In our study population, cereal products and vegetables, including potatoes, together contributed to the majority of the estimated dietary cadmium exposure with a mean (SD) of 82% (8%). Specifically, whole grain products contributed a mean (SD) of 33% (12%), potatoes 20% (9%), vegetables, exclusive potatoes, 17% (8%) and refined cereal products 12% (7%). In contrast, meat (red meat, poultry and processed meat), fish, fruit and dairy products contributed only with a mean (SD) of 2.2% (1.5%), 1.8% (1.2%), 2.3% (0.2%), and 0.2% (0.2%), respectively, of the mean cadmium intake (data not shown). Table 1 illustrates relevant characteristics at baseline by tertiles of dietary cadmium intake, based on the cohort. The proportion of women with high educational level increased with increasing dietary cadmium exposure whereas the opposite patterns were seen for women with low educational level (Table 1). Also, the proportion of never smoking women increased with increased dietary cadmium exposure whereas the opposite was seen for current smoking women. Higher whole grain intake and vegetable intake were associated with higher dietary cadmium intake. Also height, physical activity, energy intake, zinc intake, and iron intake increased with increasing tertiles of dietary cadmium intake, whereas alcohol intake slightly decreased.

Table 1. Baseline characteristics by tertiles of dietary cadmium intake in the cohort (N = 23,815) of the Diet, Cancer and Health Study, 1993–97.

In general, we did not observe significant associations between dietary cadmium intake and cancer risk for any of the three investigated hormone-related cancers (Table 2), neither in linear nor categorical analyses. For ovarian cancer there seemed to be a tendency towards a positive association, but confidence intervals were wide due to the relatively low number of cases, and estimates were not statistically significant.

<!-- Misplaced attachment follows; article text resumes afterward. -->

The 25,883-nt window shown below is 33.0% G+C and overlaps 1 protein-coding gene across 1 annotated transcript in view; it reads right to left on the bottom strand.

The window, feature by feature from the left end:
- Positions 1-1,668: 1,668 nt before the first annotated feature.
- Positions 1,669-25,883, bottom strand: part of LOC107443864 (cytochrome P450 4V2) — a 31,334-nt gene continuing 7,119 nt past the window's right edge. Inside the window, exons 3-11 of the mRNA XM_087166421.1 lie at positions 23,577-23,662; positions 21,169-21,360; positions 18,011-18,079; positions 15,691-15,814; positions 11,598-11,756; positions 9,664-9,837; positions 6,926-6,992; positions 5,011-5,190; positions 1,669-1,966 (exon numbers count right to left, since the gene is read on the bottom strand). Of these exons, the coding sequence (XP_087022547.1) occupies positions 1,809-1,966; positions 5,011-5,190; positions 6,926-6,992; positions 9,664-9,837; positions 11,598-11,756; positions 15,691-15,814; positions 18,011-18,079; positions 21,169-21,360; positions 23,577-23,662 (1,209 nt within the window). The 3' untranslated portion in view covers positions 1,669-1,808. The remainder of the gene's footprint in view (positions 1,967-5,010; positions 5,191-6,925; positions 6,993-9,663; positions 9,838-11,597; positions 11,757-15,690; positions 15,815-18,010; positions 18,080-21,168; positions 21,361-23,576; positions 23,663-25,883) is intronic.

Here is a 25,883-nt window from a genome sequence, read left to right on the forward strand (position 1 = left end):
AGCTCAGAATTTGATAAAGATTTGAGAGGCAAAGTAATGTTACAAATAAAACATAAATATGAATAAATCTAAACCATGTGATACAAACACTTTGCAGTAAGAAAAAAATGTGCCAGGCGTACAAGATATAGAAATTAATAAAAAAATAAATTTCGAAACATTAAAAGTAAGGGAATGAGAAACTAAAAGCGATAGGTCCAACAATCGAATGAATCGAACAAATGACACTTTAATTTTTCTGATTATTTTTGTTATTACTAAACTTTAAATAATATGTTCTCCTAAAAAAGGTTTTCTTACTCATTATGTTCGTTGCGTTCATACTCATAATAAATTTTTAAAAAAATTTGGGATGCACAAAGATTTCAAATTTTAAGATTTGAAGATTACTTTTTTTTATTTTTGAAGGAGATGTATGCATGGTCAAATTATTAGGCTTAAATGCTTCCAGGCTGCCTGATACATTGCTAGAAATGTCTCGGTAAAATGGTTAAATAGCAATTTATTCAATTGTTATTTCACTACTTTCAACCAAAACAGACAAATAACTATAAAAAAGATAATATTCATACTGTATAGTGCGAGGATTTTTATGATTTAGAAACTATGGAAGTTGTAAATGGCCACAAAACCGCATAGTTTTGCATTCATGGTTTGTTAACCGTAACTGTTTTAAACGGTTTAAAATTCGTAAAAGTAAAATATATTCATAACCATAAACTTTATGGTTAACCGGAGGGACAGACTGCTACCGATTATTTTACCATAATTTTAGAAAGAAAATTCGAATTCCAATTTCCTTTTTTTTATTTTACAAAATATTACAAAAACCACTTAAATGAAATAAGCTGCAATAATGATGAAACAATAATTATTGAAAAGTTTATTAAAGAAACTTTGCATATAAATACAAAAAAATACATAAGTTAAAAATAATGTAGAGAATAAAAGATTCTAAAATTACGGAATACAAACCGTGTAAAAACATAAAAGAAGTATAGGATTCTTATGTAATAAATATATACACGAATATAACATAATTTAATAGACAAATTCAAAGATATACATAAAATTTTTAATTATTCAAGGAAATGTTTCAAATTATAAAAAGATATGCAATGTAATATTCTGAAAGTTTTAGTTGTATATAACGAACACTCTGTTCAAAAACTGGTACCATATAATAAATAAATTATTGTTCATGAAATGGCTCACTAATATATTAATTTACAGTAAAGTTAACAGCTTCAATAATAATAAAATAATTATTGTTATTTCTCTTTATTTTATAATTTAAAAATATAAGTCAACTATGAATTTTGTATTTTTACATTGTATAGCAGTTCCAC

Table 2. Incidence rate ratios of breast, endometrial, and ovarian cancer and for the two upper tertiles (T2 and T3) of cadmium exposure compared with lowest tertile (T1, Referent).

Table 3 shows risk estimates for potential effect modifiers for breast cancer and endometrial cancer. We did not complete these analyses for ovarian cancer due to the relatively low number of cases that would be included in each stratum. BMI seemed to modify the association between cadmium intake and endometrial cancer as we found a positive association for the group with BMI <25, whereas an inverse association was observed for the group of BMI ≥25 women, with a P value for interactions  = 0.02. However, none of the risk estimates in each individual stratum in the analysis was significant. We did not find any statistically significant interactions for the remaining potential effect modifiers.

Table 3. Modification of associations between dietary cadmium intake and breast and endometrial cancer by relevant stratification factors.

Table 4 shows the risk estimates for breast cancer among a priori defined subgroups. We did not establish any significant associations between dietary cadmium intake and breast cancer for any of the subgroups.

Table 4. Incidence rate ratios of breast cancer (per 10 µg dietary cadmium intake/day) for relevant subgroups.

For breast cancer, risk analyses were also carried out for estrogen receptor classification (ER+ and ER-), progesterone receptor classification (PGR+ and PGR-) and for the two most frequent histology types (ductal and lobular) (Table 5). No significant associations were found, but a tendency towards a positive association with dietary cadmium intake was seen for lobular breast cancer.

Table 5. Incidence rate radios of breast cancer classifications (per 10 µg dietary cadmium intake/day).